A digression on this business of the proposed boycott of Israeli academics and universities: I can think of few more stupid and counterproductive efforts to a) force policy change in another country and b) advance whatever cause it is the people engaged in this boycott believe they are advancing. Even if we all agreed that Israeli policy vis-a-vis Palestinians ought to change (and I think it should), what possible good would it accomplish to punish Israeli academics and educational institutions with international boycotts? Are they the ones setting policy? Of course they aren’t. On the contrary, their members may well be among those pushing for different policies of the sort that the would-be boycotting academics want to see adopted. Punishing Israeli academics for the mistakes or even crimes of the Israeli government is like holding Turkish academics accountable for the repression of the Turkish state, even when that repression is directed against those academics themselves. It would be like other nations forbidding British scholars from participating in conferences because they oppose the policies of the Blair Government in Iraq, or banning American researchers from their work overseas because of something the Bush administration has done. This is an insane, unprincipled approach and one that is almost certain to perversely strengthen domestic political support for the policies the boycotters wanted to change, as it also lends to these policies now the respectability of being associated, in a roundabout way, with the cause of Israeli academic freedom. Incidentally, why has Tim Rutten not actively denounced this boycott? Silence is a scandal, or so some pretentious columnist once told me.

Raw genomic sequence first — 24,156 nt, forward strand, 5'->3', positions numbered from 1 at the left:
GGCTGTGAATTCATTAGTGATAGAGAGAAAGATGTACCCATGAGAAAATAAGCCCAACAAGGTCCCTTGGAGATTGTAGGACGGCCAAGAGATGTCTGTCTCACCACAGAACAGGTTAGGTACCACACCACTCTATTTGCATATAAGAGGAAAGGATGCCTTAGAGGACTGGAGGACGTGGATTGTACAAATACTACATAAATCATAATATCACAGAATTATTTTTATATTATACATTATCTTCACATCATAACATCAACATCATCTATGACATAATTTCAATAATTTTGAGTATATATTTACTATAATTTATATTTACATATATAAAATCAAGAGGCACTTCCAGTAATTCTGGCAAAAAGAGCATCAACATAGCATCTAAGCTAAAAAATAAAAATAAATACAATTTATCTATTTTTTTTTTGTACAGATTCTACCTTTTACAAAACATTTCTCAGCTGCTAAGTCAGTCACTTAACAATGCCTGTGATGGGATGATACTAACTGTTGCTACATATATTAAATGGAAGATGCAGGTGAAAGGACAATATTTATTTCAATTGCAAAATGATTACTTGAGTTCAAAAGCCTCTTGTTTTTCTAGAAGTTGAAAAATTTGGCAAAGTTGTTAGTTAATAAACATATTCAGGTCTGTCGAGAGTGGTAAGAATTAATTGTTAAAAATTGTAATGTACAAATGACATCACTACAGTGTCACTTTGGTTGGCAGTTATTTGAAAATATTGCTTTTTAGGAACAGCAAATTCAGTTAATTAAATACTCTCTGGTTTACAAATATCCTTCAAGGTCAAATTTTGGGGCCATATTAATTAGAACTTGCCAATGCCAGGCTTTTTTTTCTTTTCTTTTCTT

Rutten also mentions the higher numbers of journalist deaths during the last few years in the Iraq war than had happened during Vietnam, asking: